Festival closes with a retooled concerto mainly by Mozart
The Mainly Mozart Festival ended its adult series Sunday at the Coral Gables Museum with, appropriately, a work by Mozart. Or as the cellist Aaron Merritt put it, a work that was “mainly Mozart,” an arrangement by an anonymous composer of one of Mozart’s best-loved compositions, the Sinfonia Concertante for violin, viola and orchestra, here stripped to its harmonic essentials for performance by string sextet.
Tackling this unusual composition were members of the Sona String Quartet, consisting of four former members of the New World Symphony who now work in the Miami Music Project, a co-sponsor of the festival. Joining them were the violist John T. Posadas and the double bassist Brian Powell.
Shrinking a Mozart concerto to chamber music dimensions is not that unusual, the composer himself having arranged some of his piano concertos for performance with string quartet. The textures were pretty thin in spots, particularly the grand first-movement orchestral passages. The wind section was missed, especially in such great moments as the return of the orchestra after the second movement cadenza. And by bouncing the original violin and viola solo music among five musicians, the work lost the tension, clarity and conflict of the original duo-concerto format. There were also repeated intonation problems, an issue that cropped up throughout the entire concert.
But violinist Aleksandr Zhuk’s effortless, sparkling Mozart style went a long way toward helping you forget the reduced musical forces. Violist Yael Hyken brought crisp, accurate, tonally rich playing to her part. Powell’s bass playing sufficed to produce rich, symphonic textures to many passages, without overwhelming the other instruments. And the ensemble made up in high spirits what it might have lacked in technical polish and musical firepower.
The concert opened with Stravinsky’s 1920 Concertino for String Quartet, an eerie work that is all rhythmic drive and unearthly harmonies. The work had been commissioned by the first violinist of the Flonzaley String Quartet, and Stravinsky gives a prominent and demanding part to the first violin. Zhuk handled the part with great success, sailing through the doubled notes, rapid passages and other challenges without apparent difficulty. The quartet played the work as a burst of propulsive force that gave a high-energy opening to the concert.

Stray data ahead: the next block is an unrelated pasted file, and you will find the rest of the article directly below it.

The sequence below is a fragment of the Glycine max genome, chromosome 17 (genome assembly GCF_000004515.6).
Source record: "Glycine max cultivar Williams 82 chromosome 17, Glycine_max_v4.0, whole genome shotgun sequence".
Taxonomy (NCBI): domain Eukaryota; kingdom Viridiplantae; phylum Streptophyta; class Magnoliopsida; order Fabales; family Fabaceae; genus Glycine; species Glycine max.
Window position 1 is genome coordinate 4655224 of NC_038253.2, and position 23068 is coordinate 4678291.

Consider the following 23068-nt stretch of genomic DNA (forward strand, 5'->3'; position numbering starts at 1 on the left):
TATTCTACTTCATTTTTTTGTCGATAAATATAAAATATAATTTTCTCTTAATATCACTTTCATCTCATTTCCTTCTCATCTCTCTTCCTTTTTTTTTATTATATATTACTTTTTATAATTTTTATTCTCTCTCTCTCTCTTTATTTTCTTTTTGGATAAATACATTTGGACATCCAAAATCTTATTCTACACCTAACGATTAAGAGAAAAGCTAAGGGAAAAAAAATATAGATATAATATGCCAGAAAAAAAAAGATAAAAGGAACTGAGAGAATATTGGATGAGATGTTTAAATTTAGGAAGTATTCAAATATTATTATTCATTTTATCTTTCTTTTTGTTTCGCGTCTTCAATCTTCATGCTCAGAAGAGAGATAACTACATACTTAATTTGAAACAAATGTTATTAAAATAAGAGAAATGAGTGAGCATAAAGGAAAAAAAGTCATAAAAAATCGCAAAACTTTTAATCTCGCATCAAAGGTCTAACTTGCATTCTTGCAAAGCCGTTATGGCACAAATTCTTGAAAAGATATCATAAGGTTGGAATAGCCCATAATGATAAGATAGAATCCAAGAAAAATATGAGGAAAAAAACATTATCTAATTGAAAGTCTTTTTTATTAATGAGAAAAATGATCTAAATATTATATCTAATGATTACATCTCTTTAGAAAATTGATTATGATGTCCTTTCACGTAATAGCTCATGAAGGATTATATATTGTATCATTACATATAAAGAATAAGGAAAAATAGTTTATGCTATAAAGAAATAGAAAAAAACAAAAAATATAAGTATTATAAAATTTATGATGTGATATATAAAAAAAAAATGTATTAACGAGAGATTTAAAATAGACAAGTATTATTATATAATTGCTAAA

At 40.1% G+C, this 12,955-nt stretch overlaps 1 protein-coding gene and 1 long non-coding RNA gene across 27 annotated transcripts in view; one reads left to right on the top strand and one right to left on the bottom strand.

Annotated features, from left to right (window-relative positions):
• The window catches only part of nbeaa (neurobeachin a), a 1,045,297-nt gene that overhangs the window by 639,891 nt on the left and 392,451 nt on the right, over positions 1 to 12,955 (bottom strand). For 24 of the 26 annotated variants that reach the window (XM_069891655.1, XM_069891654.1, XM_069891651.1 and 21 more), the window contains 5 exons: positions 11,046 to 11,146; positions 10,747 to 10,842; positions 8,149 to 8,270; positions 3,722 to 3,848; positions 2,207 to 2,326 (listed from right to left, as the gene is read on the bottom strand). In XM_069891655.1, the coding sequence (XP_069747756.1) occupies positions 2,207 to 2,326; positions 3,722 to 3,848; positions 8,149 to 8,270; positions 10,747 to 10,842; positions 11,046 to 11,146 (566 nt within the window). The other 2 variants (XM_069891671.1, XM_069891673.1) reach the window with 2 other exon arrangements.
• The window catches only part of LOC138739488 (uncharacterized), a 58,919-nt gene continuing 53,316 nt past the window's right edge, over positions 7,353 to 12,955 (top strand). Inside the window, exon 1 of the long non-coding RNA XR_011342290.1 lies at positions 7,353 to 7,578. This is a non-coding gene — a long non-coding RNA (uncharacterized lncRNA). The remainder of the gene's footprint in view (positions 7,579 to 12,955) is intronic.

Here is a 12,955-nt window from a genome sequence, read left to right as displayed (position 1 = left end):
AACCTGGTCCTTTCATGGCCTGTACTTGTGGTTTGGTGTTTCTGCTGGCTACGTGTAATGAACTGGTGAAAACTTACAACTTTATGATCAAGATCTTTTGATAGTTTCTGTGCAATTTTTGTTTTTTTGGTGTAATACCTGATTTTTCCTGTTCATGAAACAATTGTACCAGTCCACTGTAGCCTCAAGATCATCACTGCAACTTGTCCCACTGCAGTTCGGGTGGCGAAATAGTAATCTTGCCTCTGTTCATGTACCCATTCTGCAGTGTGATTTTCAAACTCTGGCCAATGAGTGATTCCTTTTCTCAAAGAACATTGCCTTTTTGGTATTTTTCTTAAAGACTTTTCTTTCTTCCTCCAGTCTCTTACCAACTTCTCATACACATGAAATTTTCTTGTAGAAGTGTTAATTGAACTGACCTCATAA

Another unusual work on the program was the String Quartet in A Major, Op. 4, by the Austrian composer Alexander Zemlinsky, who lived from 1871 to 1942. He straddled the Romantic and modern periods, having been a protégé of Brahms and a teacher of Schoenberg. Because he was Jewish, his music was banned by the Nazis.
The quartet inhabits the rhetorical and harmonic world of Brahms, although textures are richer and harmonies show a bit more late-Romanticism. Of all the movement, the first was the most impressive, both as music and as a performance. The quartet brought a plush tone to soaring, melodic passages and taut accuracy to tense, quiet sections.
The 19th season of the Mainly Mozart Festival has been an eventful one because of the festival’s move from a hotel meeting room to the high-ceilinged, acoustically vibrant and aesthetically convivial Coral Gables Museum. By all accounts this has been a highly popular and successful change, and it makes the festival an event to look forward to next summer.
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Mon Jun 4, 2012
at 9:41 am